Zhao, X. (Ed.). (2005). Coercive deterrence warfare: A comprehensive discussion on missile deterrence. Beijing, China: National Defense University Press, 173; Yu, R., & Guangqian, P. (2009). Nuclear no-first-use revisited. China Security, 5(1), 81–90.
 
78
Zhao, X. (Ed.). (2005). Coercive deterrence warfare: A comprehensive discussion on missile deterrence. Beijing, China: National Defense University Press. This approach shares similarities with Russia’s post–Cold War nuclear doctrine.
 
79
For Chinese views on U.S. missile defense systems, see Li, B. (2012). China and the new U.S. missile defense in East Asia. Washington, DC: Carnegie Endowment for International Peace.
 
80
Yao, Y. (2010). China’s perspective on nuclear deterrence. Air and Space Power Journal, 24(1), 27–30; Sun, X. (2016). The development of nuclear weapons in China. In B. Li, & T. Zhao (Eds.), Understanding Chinese nuclear thinking (pp. 79–103). Washington, DC: Carnegie Endowment for International Peace.
 
81
From a Chinese perspective, this position could be squared if Beijing maintains its NFU policy, but signals that it would respond to a first strike with limited nuclear war-fighting tactics.
 
82
Schelling, T.C. (1966). Arms and influence. London; New Haven: Yale University Press, 69–78; see Zhao, X. (Ed.). (2005). Coercive deterrence warfare: A comprehensive discussion on missile deterrence. Beijing, China: National Defense University Press, 178. Chinese strategists have generally conceptualized ‘weishe’ as combining the accumulation of weapons, a demonstration of the willingness to use these weapons, and a tactical preference for military signaling.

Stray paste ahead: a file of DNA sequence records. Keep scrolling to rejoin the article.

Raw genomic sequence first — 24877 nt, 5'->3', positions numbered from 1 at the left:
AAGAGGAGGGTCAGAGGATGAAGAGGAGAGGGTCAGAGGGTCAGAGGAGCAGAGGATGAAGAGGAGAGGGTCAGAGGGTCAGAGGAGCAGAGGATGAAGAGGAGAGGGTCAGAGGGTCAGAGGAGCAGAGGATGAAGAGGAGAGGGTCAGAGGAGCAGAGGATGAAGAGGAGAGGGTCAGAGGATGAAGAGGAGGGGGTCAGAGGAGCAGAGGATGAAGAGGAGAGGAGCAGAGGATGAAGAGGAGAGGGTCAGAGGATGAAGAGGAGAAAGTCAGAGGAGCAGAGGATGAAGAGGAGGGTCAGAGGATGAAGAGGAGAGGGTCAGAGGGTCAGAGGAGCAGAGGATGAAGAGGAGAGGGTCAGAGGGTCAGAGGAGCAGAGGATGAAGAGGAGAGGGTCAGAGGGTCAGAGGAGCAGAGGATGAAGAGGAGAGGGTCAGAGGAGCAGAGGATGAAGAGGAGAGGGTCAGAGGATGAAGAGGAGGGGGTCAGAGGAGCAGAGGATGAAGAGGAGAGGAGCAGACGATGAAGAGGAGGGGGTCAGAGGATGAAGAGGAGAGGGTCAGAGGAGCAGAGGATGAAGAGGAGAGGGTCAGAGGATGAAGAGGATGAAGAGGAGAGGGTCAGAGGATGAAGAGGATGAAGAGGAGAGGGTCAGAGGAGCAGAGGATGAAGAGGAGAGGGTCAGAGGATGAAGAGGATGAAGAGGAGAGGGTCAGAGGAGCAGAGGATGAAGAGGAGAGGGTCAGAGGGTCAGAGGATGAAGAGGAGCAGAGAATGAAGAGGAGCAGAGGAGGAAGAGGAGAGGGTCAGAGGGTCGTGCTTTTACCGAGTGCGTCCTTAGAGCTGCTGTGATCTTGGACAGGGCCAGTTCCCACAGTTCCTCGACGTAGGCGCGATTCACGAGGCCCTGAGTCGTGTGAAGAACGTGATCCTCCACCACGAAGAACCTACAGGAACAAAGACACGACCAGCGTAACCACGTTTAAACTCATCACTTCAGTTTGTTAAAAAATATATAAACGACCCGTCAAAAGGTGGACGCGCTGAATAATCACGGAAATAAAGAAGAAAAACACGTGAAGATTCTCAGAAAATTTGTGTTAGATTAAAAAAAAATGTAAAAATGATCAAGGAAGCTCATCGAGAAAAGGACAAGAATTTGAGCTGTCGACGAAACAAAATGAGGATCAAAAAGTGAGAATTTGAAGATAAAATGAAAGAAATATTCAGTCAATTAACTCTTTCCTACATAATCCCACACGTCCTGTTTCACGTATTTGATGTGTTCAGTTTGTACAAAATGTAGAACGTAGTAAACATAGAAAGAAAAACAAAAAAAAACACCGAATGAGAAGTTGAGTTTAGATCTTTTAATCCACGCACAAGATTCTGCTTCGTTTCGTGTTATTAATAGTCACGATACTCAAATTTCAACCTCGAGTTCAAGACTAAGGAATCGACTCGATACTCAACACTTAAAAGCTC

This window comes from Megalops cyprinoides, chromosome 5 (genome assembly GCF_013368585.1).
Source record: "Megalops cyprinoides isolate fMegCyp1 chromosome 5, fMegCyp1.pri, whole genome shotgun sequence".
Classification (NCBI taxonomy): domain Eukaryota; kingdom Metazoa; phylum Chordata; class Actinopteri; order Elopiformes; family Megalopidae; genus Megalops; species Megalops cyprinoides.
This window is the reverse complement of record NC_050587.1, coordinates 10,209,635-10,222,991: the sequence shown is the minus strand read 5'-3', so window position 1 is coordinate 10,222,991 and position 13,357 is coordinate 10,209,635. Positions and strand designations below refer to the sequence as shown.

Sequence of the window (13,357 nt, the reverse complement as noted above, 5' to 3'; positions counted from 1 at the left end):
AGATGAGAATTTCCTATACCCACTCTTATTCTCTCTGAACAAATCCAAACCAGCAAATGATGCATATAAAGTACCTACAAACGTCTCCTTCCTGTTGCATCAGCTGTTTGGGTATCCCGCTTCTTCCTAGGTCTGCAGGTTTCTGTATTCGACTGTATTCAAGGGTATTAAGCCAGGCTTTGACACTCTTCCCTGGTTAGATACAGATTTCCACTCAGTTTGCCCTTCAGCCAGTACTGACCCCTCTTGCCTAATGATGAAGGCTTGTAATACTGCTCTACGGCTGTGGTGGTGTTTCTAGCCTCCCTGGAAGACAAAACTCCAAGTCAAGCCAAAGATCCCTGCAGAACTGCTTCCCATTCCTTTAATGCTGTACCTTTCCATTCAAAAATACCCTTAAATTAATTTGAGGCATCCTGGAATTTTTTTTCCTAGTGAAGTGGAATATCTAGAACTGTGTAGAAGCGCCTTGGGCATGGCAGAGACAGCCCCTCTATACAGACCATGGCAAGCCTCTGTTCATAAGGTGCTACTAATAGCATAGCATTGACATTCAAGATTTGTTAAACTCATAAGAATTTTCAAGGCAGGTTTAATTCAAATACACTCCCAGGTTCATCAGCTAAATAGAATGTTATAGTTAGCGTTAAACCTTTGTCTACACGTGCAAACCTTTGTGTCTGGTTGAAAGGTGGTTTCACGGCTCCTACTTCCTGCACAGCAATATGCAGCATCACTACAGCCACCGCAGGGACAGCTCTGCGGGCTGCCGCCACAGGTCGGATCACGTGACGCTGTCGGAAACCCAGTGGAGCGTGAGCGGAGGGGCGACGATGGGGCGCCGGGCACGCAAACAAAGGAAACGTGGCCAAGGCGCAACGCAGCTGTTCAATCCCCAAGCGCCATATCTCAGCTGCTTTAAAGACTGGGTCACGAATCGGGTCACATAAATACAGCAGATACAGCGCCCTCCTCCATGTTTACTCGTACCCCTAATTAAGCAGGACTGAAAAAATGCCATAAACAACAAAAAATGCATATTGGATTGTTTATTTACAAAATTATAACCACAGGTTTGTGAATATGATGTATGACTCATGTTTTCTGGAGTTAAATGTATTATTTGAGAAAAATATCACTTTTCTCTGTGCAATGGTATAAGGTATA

83
Li, B., & Zhao, T. (Eds.). (2016). Understanding Chinese nuclear thinking. Washington, DC: Carnegie Endowment for International Peace, 10.
 
84
Chinese strategists frequently cited Henry Kissinger’s conceptualization of deterrence based on three key elements. However, ambiguity has continued to surround Chinese views on what deters nuclear conflict in the first place, and how Beijing would likely communicate or signal its credible deterrent during wartime.
 
85
For recent views from Chinese scholarship on the evolution of Chinese nuclear thinking, see Li, B., & Zhao, T. (Eds.). (2016). Understanding Chinese nuclear thinking. Washington, DC: Carnegie Endowment for International Peace.
 
86
Office of the Secretary of Defense, U.S. Department of Defense. (2016). Military and security developments involving the People’s Republic of China, 2016. Washington, DC: U.S. Department of Defense, 4.